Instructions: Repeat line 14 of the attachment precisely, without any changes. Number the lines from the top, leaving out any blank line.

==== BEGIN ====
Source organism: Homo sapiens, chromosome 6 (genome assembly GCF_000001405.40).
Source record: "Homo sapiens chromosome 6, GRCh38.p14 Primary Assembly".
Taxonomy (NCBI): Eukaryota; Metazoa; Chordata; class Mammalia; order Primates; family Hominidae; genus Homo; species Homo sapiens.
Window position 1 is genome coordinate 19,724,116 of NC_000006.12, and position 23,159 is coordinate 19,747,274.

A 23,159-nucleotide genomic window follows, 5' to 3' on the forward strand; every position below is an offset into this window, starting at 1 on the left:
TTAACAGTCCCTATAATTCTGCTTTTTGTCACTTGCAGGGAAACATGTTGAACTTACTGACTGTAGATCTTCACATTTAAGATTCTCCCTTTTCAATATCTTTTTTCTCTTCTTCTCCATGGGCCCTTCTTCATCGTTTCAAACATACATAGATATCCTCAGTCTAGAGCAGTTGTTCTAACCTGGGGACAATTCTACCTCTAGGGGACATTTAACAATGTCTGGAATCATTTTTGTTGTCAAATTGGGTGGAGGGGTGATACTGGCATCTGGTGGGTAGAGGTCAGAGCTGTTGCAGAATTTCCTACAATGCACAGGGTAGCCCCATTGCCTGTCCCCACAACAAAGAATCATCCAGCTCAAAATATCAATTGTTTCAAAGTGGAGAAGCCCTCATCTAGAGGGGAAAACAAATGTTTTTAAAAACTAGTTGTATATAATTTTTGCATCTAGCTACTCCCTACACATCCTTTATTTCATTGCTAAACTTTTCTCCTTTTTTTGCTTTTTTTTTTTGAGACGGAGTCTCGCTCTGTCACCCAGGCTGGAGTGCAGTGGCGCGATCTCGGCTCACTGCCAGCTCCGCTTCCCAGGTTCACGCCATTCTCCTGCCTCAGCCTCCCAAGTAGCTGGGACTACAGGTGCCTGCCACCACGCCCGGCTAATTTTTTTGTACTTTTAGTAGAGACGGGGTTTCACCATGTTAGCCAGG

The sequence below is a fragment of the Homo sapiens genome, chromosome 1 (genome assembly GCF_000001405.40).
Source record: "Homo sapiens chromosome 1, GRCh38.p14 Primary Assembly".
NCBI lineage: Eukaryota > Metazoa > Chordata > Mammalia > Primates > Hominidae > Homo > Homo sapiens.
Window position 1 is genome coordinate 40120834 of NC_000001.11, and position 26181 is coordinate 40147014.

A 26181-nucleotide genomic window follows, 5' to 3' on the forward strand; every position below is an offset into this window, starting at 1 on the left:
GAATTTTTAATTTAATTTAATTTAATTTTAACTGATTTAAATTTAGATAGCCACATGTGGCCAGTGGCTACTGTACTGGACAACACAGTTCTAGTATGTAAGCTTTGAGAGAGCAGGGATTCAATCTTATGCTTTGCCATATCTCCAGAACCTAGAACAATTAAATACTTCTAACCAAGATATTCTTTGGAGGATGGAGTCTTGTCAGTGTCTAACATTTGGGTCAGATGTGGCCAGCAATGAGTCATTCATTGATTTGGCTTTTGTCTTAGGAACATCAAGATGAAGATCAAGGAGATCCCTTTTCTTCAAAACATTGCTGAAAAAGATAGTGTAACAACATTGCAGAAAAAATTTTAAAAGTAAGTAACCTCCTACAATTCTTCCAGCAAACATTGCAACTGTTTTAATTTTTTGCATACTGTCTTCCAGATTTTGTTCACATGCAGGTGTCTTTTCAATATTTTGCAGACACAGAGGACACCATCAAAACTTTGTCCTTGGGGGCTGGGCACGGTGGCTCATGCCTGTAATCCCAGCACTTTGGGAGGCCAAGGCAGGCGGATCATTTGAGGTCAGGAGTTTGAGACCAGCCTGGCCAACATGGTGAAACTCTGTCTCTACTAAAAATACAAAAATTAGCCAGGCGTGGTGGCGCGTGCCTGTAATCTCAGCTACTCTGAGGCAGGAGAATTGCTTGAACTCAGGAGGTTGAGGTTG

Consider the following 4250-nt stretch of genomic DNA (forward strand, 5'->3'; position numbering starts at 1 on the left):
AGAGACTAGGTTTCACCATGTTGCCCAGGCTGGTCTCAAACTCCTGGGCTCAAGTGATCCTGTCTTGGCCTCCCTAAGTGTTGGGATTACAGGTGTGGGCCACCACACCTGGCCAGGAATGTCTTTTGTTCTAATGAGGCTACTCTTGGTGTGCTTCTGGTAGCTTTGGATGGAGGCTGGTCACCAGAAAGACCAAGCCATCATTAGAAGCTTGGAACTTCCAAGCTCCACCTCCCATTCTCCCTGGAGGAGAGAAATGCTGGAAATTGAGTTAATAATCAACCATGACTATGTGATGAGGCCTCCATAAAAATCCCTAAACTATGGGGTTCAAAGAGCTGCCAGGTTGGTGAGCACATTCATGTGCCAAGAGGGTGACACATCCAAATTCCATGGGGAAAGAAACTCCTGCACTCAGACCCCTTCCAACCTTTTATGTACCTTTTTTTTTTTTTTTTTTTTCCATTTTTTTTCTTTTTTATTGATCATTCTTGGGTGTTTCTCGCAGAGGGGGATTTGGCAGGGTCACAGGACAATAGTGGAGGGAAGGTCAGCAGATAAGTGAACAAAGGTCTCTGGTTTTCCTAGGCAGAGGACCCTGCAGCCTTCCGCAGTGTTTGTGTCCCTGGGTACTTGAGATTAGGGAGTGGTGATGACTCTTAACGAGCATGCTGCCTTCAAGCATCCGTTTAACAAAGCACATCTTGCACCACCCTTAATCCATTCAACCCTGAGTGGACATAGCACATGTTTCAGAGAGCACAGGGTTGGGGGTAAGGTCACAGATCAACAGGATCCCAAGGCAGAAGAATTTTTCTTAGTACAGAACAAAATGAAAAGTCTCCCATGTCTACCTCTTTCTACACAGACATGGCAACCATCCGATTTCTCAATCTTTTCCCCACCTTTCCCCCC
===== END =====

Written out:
AGAGACTAGGTTTCACCATGTTGCCCAGGCTGGTCTCAAACTCCTGGGCTCAAGTGATCCTGTCTTGGCCTCCCTAAGTGTTGGGATTACAGGTGTGGGCCACCACACCTGGCCAGGAATGTCTTTTGTTCTAATGAGGCTACTCTTGGTGTGCTTCTGGTAGCTTTGGATGGAGGCTGGTCACCAGAAAGACCAAGCCATCATTAGAAGCTTGGAACTTCCAAGCTCCACCTCCCATTCTCCCTGGAGGAGAGAAATGCTGGAAATTGAGTTAATAATCAACCATGACTATGTGATGAGGCCTCCATAAAAATCCCTAAACTATGGGGTTCAAAGAGCTGCCAGGTTGGTGAGCACATTCATGTGCCAAGAGGGTGACACATCCAAATTCCATGGGGAAAGAAACTCCTGCACTCAGACCCCTTCCAACCTTTTATGTACCTTTTTTTTTTTTTTTTTTTTCCATTTTTTTTCTTTTTTATTGATCATTCTTGGGTGTTTCTCGCAGAGGGGGATTTGGCAGGGTCACAGGACAATAGTGGAGGGAAGGTCAGCAGATAAGTGAACAAAGGTCTCTGGTTTTCCTAGGCAGAGGACCCTGCAGCCTTCCGCAGTGTTTGTGTCCCTGGGTACTTGAGATTAGGGAGTGGTGATGACTCTTAACGAGCATGCTGCCTTCAAGCATCCGTTTAACAAAGCACATCTTGCACCACCCTTAATCCATTCAACCCTGAGTGGACATAGCACATGTTTCAGAGAGCACAGGGTTGGGGGTAAGGTCACAGATCAACAGGATCCCAAGGCAGAAGAATTTTTCTTAGTACAGAACAAAATGAAAAGTCTCCCATGTCTACCTCTTTCTACACAGACATGGCAACCATCCGATTTCTCAATCTTTTCCCCACCTTTCCCCCC